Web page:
19 Aug What is a LCHF diet?
Low carbohydrate, high fat diets (LCHF) such as The Banting, Atkin’s, Paleo, Dukkan, and others, have become popular in the community promising weight loss and health benefits. Typically these diets are composed of meats, fish, dairy, eggs, vegetables, some fruits, and nuts while starches such as cereals and grains, as well as sugars are avoided. A LCHF diet is composed of approximately
20% or less energy from carbohydrates, significantly lower than current recommendations and 60% of energy consumed as fat, far higher than the recommended amounts.
Sample day – Banting diet
- Breakfast – 2 eggs, with bacon and tomato
- Lunch – large salad with some chicken or fish with cottage cheese
- Dinner – Stir fry vegetables and meat with a cauliflower rice
- Snacks – Greek yoghurt, fruit, nuts
Why do some athletes use a LCHF diet?
The theory of the LCHF diet is that it can tap into the abundant energy source of body fat and conserve carbohydrate, therefore offering an unlimited energy supply for exercise as well weight and health advantages.
While debate continues regarding the general community health benefits of these types of diets, some elite sports people are consuming a LCHF diet due the popularization by athlete anecdotes of improved performance via adapting to ketosis, a process by where the body breaks down fats into ketones to be an additional source of energy to the brain and muscle.
The human body has two main energy reserves to draw on. The relatively unlimited supply of energy from fat found in within the muscle, blood fats and body fat stores and the limited muscle and liver glycogen stores from carbohydrate.
Even a lean athlete has as much as 5kg of body fat stored for energy whereas the glycogen stores are limited to about a tenth of that therefore the idea of being able to use fat as a reliable energy source is very attractive.
Show me the data?
The body has to go through an adaptation period from using carbohydrates as a primary energy source to using fat. This is known as fat or ketogenic adaptation which takes approximately 2-3 weeks.
Oxygen must be available to use fat as an energy source (aerobic activity) and fat cannot be utilized for energy without oxygen (anaerobic activity). Fat can be a great fuel for low to moderate endurance type activity such as distance running, distance swimming or swimming training. Endurance training enhances fat oxidation and research has shown a LCHF diet improves this further. The research has also shown the LCHF diet impairs the athlete’s ability to use glycogen which is essential anaerobic activities such as the high intensity break away, sprint or power bout.
Unfortunately to date, the studies looking at performance have been under whelming. Most research has been completed with cyclists, not swimmers and has not convincingly found improvement in performance.
There may be some advantages in a dietary periodization where athletes go through times of LCHF and times of higher carbohydrate eating to optimize muscle use of both fat and carbohydrates as fuels.
Pros and Cons
Advantages of LCHF eating
Possibly better endurance for submaximal training
Possibly helpful for longer distance swimming
Using LCHF periodically during training may offer benefits to muscle fat oxidation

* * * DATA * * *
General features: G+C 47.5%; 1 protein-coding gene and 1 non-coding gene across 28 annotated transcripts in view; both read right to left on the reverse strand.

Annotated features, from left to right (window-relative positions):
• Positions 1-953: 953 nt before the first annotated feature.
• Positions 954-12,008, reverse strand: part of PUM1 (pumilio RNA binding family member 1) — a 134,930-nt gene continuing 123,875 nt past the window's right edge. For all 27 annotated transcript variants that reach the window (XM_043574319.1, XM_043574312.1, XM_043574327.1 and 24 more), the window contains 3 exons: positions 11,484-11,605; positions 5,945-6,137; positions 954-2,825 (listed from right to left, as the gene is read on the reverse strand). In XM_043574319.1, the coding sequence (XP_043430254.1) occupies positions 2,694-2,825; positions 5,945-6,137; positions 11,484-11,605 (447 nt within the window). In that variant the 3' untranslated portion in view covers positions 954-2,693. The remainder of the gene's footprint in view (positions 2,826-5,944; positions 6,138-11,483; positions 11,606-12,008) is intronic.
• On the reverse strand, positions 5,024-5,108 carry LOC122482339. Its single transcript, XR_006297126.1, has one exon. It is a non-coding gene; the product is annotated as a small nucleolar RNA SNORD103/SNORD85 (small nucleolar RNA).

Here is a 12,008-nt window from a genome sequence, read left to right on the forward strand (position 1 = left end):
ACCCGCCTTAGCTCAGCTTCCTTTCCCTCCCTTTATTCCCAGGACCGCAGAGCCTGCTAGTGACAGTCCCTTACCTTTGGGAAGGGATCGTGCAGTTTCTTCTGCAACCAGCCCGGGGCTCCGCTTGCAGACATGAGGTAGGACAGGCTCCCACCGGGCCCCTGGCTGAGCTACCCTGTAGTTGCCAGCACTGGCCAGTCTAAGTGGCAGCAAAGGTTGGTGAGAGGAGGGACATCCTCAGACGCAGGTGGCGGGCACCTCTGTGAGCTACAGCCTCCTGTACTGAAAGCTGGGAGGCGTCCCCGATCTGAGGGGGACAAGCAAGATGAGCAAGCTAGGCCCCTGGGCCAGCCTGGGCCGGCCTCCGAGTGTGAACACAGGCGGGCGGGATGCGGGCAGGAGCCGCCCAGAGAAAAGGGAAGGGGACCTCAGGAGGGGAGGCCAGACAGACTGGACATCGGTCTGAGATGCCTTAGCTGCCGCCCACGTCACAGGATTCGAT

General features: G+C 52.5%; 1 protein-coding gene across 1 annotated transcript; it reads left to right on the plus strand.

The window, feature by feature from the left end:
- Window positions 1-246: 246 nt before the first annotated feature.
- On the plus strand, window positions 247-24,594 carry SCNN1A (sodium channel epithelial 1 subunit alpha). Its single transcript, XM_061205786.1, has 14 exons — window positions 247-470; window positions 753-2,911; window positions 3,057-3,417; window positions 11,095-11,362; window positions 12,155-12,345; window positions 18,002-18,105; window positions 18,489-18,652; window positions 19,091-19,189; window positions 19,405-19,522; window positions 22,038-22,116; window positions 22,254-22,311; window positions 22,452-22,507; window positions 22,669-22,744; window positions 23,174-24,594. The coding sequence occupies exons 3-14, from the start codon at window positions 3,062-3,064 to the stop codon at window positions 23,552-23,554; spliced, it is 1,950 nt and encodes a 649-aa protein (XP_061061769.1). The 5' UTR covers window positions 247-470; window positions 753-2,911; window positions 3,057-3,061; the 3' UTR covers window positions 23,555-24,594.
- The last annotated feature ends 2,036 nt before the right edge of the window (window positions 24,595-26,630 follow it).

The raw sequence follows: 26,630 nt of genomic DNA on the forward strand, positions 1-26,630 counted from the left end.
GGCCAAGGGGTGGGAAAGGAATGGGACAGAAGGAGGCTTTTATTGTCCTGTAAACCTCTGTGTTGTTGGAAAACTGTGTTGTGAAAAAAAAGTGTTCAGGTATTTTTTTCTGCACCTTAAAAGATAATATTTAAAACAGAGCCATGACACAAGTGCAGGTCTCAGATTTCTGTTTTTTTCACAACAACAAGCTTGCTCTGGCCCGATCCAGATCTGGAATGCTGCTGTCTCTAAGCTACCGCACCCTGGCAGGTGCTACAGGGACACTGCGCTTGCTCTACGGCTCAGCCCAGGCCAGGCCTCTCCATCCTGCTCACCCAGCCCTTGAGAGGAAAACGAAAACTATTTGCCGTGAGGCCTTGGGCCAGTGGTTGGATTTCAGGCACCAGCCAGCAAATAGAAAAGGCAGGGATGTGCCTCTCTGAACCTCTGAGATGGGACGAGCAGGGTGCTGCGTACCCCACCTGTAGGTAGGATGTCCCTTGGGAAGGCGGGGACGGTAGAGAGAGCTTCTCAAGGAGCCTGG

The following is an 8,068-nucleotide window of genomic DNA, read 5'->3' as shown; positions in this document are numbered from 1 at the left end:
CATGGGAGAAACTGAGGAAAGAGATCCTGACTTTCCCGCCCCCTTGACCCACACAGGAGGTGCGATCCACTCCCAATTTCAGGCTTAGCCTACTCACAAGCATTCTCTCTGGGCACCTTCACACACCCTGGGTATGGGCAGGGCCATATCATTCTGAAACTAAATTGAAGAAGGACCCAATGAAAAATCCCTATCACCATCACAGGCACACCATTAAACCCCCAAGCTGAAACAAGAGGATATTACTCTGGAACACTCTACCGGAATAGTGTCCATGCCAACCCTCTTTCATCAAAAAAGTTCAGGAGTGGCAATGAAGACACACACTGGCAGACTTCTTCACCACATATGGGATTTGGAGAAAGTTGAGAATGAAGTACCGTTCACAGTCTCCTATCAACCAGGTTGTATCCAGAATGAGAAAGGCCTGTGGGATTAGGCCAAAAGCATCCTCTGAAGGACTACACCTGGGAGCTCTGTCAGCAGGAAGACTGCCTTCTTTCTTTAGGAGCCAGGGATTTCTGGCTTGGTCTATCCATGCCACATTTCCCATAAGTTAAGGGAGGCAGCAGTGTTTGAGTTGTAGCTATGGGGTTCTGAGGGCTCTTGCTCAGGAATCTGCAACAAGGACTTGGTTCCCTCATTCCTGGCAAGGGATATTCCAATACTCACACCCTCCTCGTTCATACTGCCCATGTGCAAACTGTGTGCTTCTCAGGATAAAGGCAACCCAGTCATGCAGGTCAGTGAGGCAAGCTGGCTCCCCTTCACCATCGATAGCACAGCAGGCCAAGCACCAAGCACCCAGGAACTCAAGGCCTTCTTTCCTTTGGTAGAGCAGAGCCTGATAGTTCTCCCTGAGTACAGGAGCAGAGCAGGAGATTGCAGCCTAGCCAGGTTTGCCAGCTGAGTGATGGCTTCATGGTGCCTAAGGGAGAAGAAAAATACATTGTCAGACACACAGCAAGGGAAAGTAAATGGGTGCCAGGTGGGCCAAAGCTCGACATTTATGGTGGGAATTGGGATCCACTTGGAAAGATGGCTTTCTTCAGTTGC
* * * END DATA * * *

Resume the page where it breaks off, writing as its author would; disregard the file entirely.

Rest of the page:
May be helpful for weight
Adaptation takes 2-3 weeks and may interfere with training schedule
Disadvantages of LCHF eating
Fatigue during adaptation
Increased perception of effort with training
Possible impaired high intensity competition performance
Diet food availability being easily assessable and convenient
Current scientific literature does not support benefits
The bottom line….
It really depends on the sport, for example an activity like competitive swimming is primarily a power based sport, relying on carbohydrate dependent anaerobic energy in competition, LCHF eating is not recommended as a nutrition strategy for competition.
There may be times in the training schedule where trialing dietary periodisation with LCHF away from competition to see how the athlete responds.
A dietary periodisation protocol would consist of following a LCHF diet for five to six days (the fat adaptation) and then a rest day consuming high carbohydrates.
Nutrition tips for competitive swimming:
Vary energy intake with training phases and according to the training load
Consume adequate carbohydrate to meet training demands.
During long training session consume adequate fluid and carbohydrate for hydration and energy.
Consume approximately 20-25 grams of protein along with some carbohydrate soon after key training sessions. Examples may include post training snacks:
• Tub of Greek yoghurt and fruit
• 600ml skim milk and banana smoothie
• 600ml skim chocolate milk
• 100g scrambled tofu on toast
• Protein shake with fruit
• 2 eggs on toast
• 100g fish plus some fruit
Possibly consider buffering supplements to reduce acidity from lactic acid build up during anaerobic activity, this may include the use of bicarbonate. Buffers may improve performance and reduce muscle fatigue. Be aware stomach upsets can occurs with higher dose, should be trialed away from competition.
Caffeine, if tolerated, may improve performance.
Choose a pre-competition meal or snack that you know you will perform comfortably.
If multiple heats or events on the one day ensure you have adequate fluids and suitable foods available.
For More Information….
Sports Nutrition – From Lab to Kitchen by Asker Jeukendrup published by Meyer and Meyer Sport